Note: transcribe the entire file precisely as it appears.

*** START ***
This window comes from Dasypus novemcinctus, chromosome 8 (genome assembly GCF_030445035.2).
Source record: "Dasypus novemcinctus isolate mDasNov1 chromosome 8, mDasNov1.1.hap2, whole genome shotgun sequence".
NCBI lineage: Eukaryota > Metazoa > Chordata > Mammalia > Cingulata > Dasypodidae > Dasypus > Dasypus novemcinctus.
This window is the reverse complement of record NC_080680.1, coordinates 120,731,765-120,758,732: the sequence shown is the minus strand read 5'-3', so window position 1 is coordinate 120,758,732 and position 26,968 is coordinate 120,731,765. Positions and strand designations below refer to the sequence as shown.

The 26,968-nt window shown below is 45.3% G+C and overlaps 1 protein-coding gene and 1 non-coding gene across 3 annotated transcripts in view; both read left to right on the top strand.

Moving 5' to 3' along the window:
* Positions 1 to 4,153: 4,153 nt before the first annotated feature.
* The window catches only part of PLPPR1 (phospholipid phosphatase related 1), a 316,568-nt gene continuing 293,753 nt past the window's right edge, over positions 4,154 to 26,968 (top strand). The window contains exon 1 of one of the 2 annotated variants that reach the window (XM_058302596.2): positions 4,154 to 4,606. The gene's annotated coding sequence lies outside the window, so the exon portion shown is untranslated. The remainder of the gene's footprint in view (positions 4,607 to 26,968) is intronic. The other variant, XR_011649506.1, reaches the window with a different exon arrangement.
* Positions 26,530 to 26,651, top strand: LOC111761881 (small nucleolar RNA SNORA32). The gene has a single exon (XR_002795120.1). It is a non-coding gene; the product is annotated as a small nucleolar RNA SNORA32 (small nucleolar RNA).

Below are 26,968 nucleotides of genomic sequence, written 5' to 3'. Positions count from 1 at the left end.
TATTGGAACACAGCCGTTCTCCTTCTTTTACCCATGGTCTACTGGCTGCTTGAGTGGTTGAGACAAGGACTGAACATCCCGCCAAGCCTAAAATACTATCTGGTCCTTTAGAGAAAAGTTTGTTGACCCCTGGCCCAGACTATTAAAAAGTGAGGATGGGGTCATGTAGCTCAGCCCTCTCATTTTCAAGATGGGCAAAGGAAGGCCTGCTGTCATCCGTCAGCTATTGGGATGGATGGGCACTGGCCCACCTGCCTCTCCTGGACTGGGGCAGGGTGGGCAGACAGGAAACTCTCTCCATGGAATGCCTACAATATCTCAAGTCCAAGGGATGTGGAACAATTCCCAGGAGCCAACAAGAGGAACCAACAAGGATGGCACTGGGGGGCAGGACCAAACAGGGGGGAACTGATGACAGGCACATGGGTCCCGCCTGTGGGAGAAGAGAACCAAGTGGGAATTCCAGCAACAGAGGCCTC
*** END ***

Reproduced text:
This window comes from Dasypus novemcinctus, chromosome 8 (genome assembly GCF_030445035.2).
Source record: "Dasypus novemcinctus isolate mDasNov1 chromosome 8, mDasNov1.1.hap2, whole genome shotgun sequence".
NCBI lineage: Eukaryota > Metazoa > Chordata > Mammalia > Cingulata > Dasypodidae > Dasypus > Dasypus novemcinctus.
This window is the reverse complement of record NC_080680.1, coordinates 120,731,765-120,758,732: the sequence shown is the minus strand read 5'-3', so window position 1 is coordinate 120,758,732 and position 26,968 is coordinate 120,731,765. Positions and strand designations below refer to the sequence as shown.

The 26,968-nt window shown below is 45.3% G+C and overlaps 1 protein-coding gene and 1 non-coding gene across 3 annotated transcripts in view; both read left to right on the top strand.

Moving 5' to 3' along the window:
* Positions 1 to 4,153: 4,153 nt before the first annotated feature.
* The window catches only part of PLPPR1 (phospholipid phosphatase related 1), a 316,568-nt gene continuing 293,753 nt past the window's right edge, over positions 4,154 to 26,968 (top strand). The window contains exon 1 of one of the 2 annotated variants that reach the window (XM_058302596.2): positions 4,154 to 4,606. The gene's annotated coding sequence lies outside the window, so the exon portion shown is untranslated. The remainder of the gene's footprint in view (positions 4,607 to 26,968) is intronic. The other variant, XR_011649506.1, reaches the window with a different exon arrangement.
* Positions 26,530 to 26,651, top strand: LOC111761881 (small nucleolar RNA SNORA32). The gene has a single exon (XR_002795120.1). It is a non-coding gene; the product is annotated as a small nucleolar RNA SNORA32 (small nucleolar RNA).

Below are 26,968 nucleotides of genomic sequence, written 5' to 3'. Positions count from 1 at the left end.
TATTGGAACACAGCCGTTCTCCTTCTTTTACCCATGGTCTACTGGCTGCTTGAGTGGTTGAGACAAGGACTGAACATCCCGCCAAGCCTAAAATACTATCTGGTCCTTTAGAGAAAAGTTTGTTGACCCCTGGCCCAGACTATTAAAAAGTGAGGATGGGGTCATGTAGCTCAGCCCTCTCATTTTCAAGATGGGCAAAGGAAGGCCTGCTGTCATCCGTCAGCTATTGGGATGGATGGGCACTGGCCCACCTGCCTCTCCTGGACTGGGGCAGGGTGGGCAGACAGGAAACTCTCTCCATGGAATGCCTACAATATCTCAAGTCCAAGGGATGTGGAACAATTCCCAGGAGCCAACAAGAGGAACCAACAAGGATGGCACTGGGGGGCAGGACCAAACAGGGGGGAACTGATGACAGGCACATGGGTCCCGCCTGTGGGAGAAGAGAACCAAGTGGGAATTCCAGCAACAGAGGCCTC